I am curious if mathematics could be defined as: "exact abstract descriptions of reality".
I use "descriptions" in plural because there are multiple distinct mathematical views on problems which it is solving, even on the same one.
It is obviously abstract, and it is also exact, because it explains reality very precisely in comparison to other sciences. However, it can't be absolutely exact because of the uncertanty principle. We can apply the same mathematics in sciences that are exploring completely distinct occurrences in reality. A simpler way to understand this comparison between mathematics and other sciences: https://xkcd.com/435/
I dont't think that math is reality, because in that case it would have to be absolutely exact. I also don't think it is something "magical", but rather a tool that people came up with to describe reality on an abstract level. Math is also fun, artistic and beautiful and there are many extensions to it, which have this as their only purpose and aren't about reality. But if we look at why mathematics even exists - because people need descriptions of occurances in reality on an abstract level, so that we can apply them on different problems which we are facing. In addition, if we say that mathematics is science, the "reality" part of the definiton is correct because science is about "physical and natural world" (from definition).
I think that there is no agreement about the definition of mathematics because none of them describes mathematics on a level which is abstract enough. This definition might be better in that sense. It is probably not perfect, so please comment if you think there is something neccesary to add to the defenition. Maybe that it uses special mathematical vocabulary? Instead of "reality" the word "phenomena (observable events)" could be used. Also, "systems/abstractions and their dynamics" could be used instead of "reality". Maybe the best one would be:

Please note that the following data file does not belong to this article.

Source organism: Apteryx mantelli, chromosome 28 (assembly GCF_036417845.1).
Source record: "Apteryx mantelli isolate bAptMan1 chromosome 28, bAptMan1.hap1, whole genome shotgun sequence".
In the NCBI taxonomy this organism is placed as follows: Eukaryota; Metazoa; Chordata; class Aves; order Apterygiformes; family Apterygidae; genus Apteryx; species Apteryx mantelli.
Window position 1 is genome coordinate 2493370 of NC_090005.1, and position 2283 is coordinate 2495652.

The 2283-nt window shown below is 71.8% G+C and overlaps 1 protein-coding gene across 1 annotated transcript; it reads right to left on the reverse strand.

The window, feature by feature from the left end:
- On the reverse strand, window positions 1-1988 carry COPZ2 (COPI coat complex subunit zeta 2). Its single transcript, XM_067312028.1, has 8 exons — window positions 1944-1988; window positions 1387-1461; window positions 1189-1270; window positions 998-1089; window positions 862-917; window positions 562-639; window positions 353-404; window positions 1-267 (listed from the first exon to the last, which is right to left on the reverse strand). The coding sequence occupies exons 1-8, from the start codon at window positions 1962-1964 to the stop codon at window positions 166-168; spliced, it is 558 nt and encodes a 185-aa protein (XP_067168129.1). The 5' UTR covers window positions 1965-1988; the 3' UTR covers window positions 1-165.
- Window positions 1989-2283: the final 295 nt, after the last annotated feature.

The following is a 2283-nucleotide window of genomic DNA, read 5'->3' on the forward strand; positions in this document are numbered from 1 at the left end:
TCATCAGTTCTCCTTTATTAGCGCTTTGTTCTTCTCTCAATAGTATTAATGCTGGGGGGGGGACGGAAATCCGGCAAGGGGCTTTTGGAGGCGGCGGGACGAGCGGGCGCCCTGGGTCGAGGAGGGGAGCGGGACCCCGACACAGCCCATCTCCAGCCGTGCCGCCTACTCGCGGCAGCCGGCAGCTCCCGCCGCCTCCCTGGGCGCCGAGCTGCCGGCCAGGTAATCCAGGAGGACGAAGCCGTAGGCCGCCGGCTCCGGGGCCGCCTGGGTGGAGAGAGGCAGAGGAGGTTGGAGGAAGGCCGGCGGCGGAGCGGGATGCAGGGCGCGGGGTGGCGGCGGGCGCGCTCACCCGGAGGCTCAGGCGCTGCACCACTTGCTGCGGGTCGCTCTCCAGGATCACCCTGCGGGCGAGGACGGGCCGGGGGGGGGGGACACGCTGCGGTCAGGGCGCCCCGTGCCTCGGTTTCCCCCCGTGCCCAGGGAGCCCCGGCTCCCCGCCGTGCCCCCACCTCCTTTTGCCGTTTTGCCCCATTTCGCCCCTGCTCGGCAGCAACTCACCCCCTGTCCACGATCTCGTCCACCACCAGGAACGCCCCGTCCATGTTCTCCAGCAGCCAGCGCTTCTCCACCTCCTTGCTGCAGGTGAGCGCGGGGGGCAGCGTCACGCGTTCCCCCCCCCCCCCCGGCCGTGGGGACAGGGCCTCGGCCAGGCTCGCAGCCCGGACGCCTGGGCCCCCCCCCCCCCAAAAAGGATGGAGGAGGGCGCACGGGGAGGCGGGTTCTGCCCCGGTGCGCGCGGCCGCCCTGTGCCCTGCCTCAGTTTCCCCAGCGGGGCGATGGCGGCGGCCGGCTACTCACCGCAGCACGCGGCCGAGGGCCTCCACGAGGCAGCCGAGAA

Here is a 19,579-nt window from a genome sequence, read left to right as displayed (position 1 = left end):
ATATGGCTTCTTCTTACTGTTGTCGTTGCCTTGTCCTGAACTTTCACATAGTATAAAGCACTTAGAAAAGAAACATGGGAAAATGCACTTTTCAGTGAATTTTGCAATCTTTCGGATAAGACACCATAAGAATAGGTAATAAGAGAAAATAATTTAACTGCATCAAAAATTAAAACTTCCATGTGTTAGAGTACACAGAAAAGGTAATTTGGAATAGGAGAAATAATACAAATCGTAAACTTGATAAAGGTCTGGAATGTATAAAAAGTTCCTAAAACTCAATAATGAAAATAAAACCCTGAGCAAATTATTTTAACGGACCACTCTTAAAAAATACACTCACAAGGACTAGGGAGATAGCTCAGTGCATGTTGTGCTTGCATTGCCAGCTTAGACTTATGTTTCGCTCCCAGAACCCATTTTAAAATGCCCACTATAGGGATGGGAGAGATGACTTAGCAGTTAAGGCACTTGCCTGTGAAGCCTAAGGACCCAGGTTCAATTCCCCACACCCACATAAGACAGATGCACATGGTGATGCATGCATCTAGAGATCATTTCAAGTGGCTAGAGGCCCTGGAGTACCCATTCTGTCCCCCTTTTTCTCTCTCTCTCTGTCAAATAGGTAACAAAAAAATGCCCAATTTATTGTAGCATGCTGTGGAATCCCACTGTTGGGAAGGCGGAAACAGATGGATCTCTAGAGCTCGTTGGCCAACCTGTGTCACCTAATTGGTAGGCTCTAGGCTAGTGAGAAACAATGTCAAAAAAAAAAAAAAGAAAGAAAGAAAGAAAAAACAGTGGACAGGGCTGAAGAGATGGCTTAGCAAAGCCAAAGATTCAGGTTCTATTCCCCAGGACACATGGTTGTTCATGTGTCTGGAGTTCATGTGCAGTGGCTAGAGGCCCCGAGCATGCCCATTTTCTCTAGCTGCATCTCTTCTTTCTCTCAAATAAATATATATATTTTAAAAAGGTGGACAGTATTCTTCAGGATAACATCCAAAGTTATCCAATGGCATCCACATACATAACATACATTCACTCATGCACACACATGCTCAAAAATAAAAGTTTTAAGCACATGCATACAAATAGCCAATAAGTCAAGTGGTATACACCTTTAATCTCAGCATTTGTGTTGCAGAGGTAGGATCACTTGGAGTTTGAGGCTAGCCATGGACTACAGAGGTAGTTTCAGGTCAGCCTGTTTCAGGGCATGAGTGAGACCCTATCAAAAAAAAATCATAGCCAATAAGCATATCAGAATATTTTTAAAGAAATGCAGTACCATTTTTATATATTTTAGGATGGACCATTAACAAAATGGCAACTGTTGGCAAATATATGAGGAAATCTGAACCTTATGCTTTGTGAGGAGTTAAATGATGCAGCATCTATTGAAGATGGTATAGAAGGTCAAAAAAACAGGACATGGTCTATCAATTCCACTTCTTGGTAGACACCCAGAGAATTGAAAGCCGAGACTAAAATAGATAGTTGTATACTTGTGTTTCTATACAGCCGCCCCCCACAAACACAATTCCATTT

Exact descriptions of abstract entites, their relations and their dynamics written in a formal vocabulary named "Language of mathematics", which are usually used as tools for finding the most efficient ways of manipulating systems in reality for achieving particular goals.
"system" here means: "abstraction which is agreed on by multiple people and measurement devices about its existence, therefore an abstraction which is objectively observable."
This is also compatible with quantum mechanics from which it seems like consciousness is a clasifier for existence. But just one consciousness can't define objective existence because of possible errors in perception like halucinations.
Almost any science could be defined in a similar way. So if this is the definition of "science", then mathematics could be: The most abstract and widely applicable science.
I would like to add that philosophical questions like "what is the definition of mathematics?" are meant to be answerd just like any other questions. Ancient philosophers didn't have access to internet for instant fact checking and didn't know about new scientific discoveries like uncertainty principle, so from their perspective those questions really seemed unanswerable.
Another way I think about mathematics: Mathematics is like a window (or rather "windows") to reality. But we don't really know if reality and window is the same thing.
So it's like we are taking a bottom up approach to describe reality. But I don't think that things like awareness and consciousness can be explained by mathematics.
I removed the parts which made this question seem like it is just about "am I right?".
The question is:
What is your opinion on that idea and/or which definiton of mathematics do you like the most and why?
Just because I don't want this question to be closed because it asks for opinion, the question is:
What is the formal definition of mathematics?